The 1979 Daytona 500 brawl between Cale Yarborough and the Allison Brothers helped grow the sport. (NASCAR Archives)
Yankees-Red Sox. Bears-Packers. Heat-Celtics. Bruins-Canadiens.
Pick any professional sport, and rivalries punctuate the season. Teams and players who truly don't like one another and will do anything to beat the arch-nemesis when they meet head-to-head are the foundation of any sport.
But such passion between competitors is in short supply around the NASCAR world.
NASCAR's popularity was built on rivalries. Cale Yarborough and the Allison Brothers in the famous 1979 Daytona 500 brawl. Dale Earnhardt and the brash young Jeff Gordon. Richard Petty and David Pearson. Heck even Jimmy Spencer and Kurt Busch had its place in NASCAR lore.
Oh there are drivers who don't see eye to eye with fellow competitors and in any given race you can be sure to find at least a few duos not pleased with each other.
However, good luck in terms of finding long-lasting, fierce dislike throughout today's NASCAR garage area.
Even with the “Boys Have at It” era supposedly still in place, the fireworks at the Sprint Cup level have been few and far between. For whatever the reasons there hasn't been much in the way of fussin' and feudin' this season but, rather, a chorus of "Kumbaya."
It's one of the reasons this year's Chase just hasn't generated any electricity among much of the fan base.
There's certainly a good championship battle yet to play itself out over the course of the final three races of the season. Jimmie Johnson has a small two-point advantage over Brad Keselowski with Clint Bowyer and Kasey Kahne hanging on in the title picture.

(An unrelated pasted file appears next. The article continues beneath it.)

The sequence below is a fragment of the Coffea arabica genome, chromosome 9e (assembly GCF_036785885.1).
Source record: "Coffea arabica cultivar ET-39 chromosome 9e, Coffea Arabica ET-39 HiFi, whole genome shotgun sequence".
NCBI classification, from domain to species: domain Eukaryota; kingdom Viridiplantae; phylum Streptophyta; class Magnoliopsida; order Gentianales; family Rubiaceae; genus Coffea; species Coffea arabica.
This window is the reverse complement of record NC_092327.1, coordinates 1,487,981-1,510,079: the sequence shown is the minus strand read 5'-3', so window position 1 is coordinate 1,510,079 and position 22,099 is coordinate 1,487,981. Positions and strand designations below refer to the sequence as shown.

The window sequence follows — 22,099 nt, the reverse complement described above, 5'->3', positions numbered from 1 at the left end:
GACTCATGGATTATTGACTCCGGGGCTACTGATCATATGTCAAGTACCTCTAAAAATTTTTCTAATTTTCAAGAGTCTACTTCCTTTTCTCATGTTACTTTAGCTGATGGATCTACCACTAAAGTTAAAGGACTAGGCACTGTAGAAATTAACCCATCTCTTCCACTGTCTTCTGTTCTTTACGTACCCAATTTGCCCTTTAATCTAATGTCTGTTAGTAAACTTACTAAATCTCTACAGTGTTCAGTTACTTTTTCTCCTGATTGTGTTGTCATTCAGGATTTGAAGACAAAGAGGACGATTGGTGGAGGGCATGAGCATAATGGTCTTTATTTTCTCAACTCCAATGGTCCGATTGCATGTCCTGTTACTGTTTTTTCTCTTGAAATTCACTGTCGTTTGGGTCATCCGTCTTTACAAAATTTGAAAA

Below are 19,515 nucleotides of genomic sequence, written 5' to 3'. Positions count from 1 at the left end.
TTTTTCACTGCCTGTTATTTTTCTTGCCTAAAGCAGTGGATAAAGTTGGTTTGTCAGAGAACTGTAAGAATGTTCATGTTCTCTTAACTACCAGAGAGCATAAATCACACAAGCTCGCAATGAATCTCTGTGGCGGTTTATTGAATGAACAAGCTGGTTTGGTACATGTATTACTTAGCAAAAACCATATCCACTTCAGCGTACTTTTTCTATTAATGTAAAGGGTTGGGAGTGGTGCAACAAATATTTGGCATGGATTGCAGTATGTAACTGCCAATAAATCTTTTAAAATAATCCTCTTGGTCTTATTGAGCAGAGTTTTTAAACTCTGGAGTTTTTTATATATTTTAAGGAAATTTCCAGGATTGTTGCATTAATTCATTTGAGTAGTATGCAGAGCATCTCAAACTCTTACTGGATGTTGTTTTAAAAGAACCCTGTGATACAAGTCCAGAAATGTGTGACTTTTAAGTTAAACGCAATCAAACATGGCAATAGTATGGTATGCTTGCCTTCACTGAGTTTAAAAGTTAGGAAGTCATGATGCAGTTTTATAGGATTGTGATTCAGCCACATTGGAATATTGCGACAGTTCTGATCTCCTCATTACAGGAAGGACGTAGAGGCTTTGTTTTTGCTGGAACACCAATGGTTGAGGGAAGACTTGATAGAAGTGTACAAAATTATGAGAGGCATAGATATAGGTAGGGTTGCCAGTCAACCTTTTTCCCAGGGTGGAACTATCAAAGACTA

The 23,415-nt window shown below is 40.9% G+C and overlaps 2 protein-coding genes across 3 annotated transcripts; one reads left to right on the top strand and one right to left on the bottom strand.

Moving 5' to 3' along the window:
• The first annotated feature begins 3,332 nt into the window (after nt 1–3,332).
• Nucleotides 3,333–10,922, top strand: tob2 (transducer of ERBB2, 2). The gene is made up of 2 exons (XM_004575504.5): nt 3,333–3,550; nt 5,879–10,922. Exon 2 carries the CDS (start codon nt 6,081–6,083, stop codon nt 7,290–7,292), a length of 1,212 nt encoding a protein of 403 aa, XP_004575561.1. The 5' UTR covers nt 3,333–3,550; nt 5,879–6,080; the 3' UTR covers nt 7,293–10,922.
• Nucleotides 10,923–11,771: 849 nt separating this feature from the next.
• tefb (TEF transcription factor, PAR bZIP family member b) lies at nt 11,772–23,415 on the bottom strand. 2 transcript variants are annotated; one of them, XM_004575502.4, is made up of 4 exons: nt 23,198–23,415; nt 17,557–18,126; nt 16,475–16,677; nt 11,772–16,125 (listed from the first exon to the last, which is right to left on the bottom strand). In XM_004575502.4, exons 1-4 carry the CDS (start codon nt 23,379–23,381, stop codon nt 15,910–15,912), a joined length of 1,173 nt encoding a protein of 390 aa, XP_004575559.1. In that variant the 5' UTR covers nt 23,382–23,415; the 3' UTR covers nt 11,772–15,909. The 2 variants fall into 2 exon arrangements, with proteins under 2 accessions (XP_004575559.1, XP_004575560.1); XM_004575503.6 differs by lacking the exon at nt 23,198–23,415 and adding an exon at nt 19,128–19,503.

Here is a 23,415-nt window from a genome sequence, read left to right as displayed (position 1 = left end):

But up until now it's been a passive race to this year's title.
A rivalry between drivers doesn't have to mean payback and retaliation on track or purposely running into one another to make a point. Although a little of that might add some much needed spice to the proceedings.
It might simply be the fact those drivers still in the championship hunt are just nice guys with personalities who would rather let their performance do the talking instead of trash talking or rough driving.
While Johnson isn't afraid to voice his opinion, it's not his style to run his mouth toward a fellow competitor.
Keselowski is one of the most outspoken drivers in the sport. He's also a very calculated individual who is not above playing mind games with the opposition without getting into a verbal sparring match.
Maybe there have been lessons to be learned from previous circumstances. For instance, the bitter ending to Denny Hamlin's quest for the 2010 crown included more than its share of comments that came back to haunt the Joe Gibbs Racing driver.
Early in that year's Chase, Hamlin called out the Richard Childress Racing team for some perceived irregularities, which ignited a major firestorm.
"It's not two weeks' old. This is something that's been going on for months,” Hamlin said in Dover about what he felt were illegal RCR set-ups. “They've [the 33 team of then driver Clint Bowyer] been warned for a long time, way before Richmond. This is not something that, 'Oh man, they just told us halfway after Richmond and going into Loudon that our car's wrong.' They knew it was wrong way before that and I felt like they just, they wanted to get everything they could. What did they have to lose really? You almost can't fault them for that."
What followed was a practice incident between Hamlin and Kevin Harvick that boiled over to both teams being involved in a garage area shoving match.
Whether or not the spotlight became too much for Hamlin or his team to handle the rest of the way as they eventually gave up a hefty advantage to lose the title to Johnson is unclear. But it might have been a big enough lesson for drivers and teams to employ a more low-key approach to running for the championship.
NASCAR could sure use some of that zeal as this year's title is decided. Right now everyone is playing nice. It's more fun when they're not.